Every year, we all make resolutions. We all make bold, loud, and likely obnoxious claims about all the ways we are going to change our lives for the better.
For the month of January, we do okay. We keep them in the forefront of our minds because this year is our year.
But it’s not. It’s our month. Because by February (or March at the outside), our New Year’s Resolutions are being swept under the rug, overshadowed my our day-to-day lives and stress from our established routines.
We feel terrible about ourselves because, once again, we failed at improving our lives.
It happens. We all do this. We all fail at keeping resolutions.
Because, in all likelihood, our resolutions are complete bullshit. They’re vague platitudes that you can’t fully achieve because they don’t actually mean anything.
If you want to make your life better in the new year, be specific about what you’re resolving to change. Like any change you intend to keep for the long haul, make them sustainable amid your life, not around it.
What Does That Even Mean?
It’s really pretty simple.
If your New Year’s resolution is something like “lose weight,” “eat better, “work out,” or “be a better person,” you’re doing it wrong. You will fail. You see you’re being too vague. You can’t really track success with those goals, only failure. Here, let me break it down for you.
I Resolve to Eat Better/Lose Weight This Year
Given that New Year’s Resolutions come immediately after the holidays, saying you’re going to “eat better” is a pretty easy goal. If you don’t load yourself up with cake, pie, mac & cheese, pounds of meat, and every other savory and sweet feast item on the dinner table (like you did over the holidays!), then congratulations! You’re eating better!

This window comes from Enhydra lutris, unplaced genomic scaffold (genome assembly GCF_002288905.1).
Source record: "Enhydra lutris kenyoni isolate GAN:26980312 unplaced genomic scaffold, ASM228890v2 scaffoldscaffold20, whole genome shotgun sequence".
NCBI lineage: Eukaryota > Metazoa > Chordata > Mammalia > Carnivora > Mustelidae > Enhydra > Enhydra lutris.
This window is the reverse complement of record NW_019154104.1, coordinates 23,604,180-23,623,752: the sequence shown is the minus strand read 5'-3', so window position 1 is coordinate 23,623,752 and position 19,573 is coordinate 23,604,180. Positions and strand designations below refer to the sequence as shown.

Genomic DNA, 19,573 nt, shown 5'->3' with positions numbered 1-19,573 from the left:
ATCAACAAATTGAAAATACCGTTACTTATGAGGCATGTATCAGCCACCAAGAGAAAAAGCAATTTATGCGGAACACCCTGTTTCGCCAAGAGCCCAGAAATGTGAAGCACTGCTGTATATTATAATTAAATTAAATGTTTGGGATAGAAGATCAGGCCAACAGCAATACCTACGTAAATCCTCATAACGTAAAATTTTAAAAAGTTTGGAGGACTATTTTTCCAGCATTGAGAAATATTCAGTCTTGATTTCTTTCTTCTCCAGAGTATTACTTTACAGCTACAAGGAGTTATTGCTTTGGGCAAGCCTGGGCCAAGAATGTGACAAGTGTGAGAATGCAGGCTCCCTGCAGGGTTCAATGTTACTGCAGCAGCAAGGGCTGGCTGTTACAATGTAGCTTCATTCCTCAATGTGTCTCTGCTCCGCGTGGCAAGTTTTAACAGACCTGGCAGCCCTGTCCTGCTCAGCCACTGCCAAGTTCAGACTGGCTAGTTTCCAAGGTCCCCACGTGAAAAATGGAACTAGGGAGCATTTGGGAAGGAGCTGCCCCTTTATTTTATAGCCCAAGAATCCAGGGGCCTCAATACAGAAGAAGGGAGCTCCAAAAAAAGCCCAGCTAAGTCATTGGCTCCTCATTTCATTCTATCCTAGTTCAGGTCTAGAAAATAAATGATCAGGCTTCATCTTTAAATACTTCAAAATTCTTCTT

You won New Year’s! See how easy that was? Now you can go about your year with confidence in how you changed your life for the better.
Only you didn’t. Not really. It i’s a hollow victory. You’re not eating better in terms of your everyday life. You’re not making any lasting change if you consider that a victory. Sadly, most people who make this kind of resolution can’t see past losing their holiday weight or their holiday eating habits.
The same thing applies to “lose weight.” If you base your “lose weight” resolution on the point at which you start the new year, then the victory will be empty because it doesn’t apply to your real life.
So how can you resolve to eat better and lose weight and see real results?
Easy: make your goal something you can gauge and track and sustain year-round. For instance, instead of something vague like “eat better,” why don’t you think about “eat one raw vegetable at each meal each day” or “eat fruit or nuts as an afternoon snack”?
Resolutions like that are easily quantifiable–and sustainable year-round.
For “lose weight,” it’s as simple as setting a goal weight within a reasonable time frame. Shoot for “20-pounds lighter by July 4” or “lose 35 pounds by next Christmas.” Something like that is long-term and doable. Because if you just want to “lose weight,” and think that’s all you have to do to make your life better, you have another thing coming.
I Resolve to Work Out
So it’s January 1, and you have a new gym membership. Your resolution is to “work out” or “work out more,” and you’re hitting the gym rip-rearing and ready to go. You smash the treadmill, you own the elliptical, and you rock that Smith machine all January long. Each day gets harder and harder. I mean, 6am is early.
But then February comes, and you slack off a little. Instead of 3x a week, it’s 2. But that’s okay. You’re still working out way more than you did last year.
By March, though, it’s once a week, and you’re bored. You’re not seeing the results you wanted. You’re not swole, you’re not ripped, and you’re sore all the time. Not to mention that if you see another .1 tick past on the treadmill, you may go insane.
So you stop going to the gym, but congratulate yourself for sticking with it through March. Go you, am I right?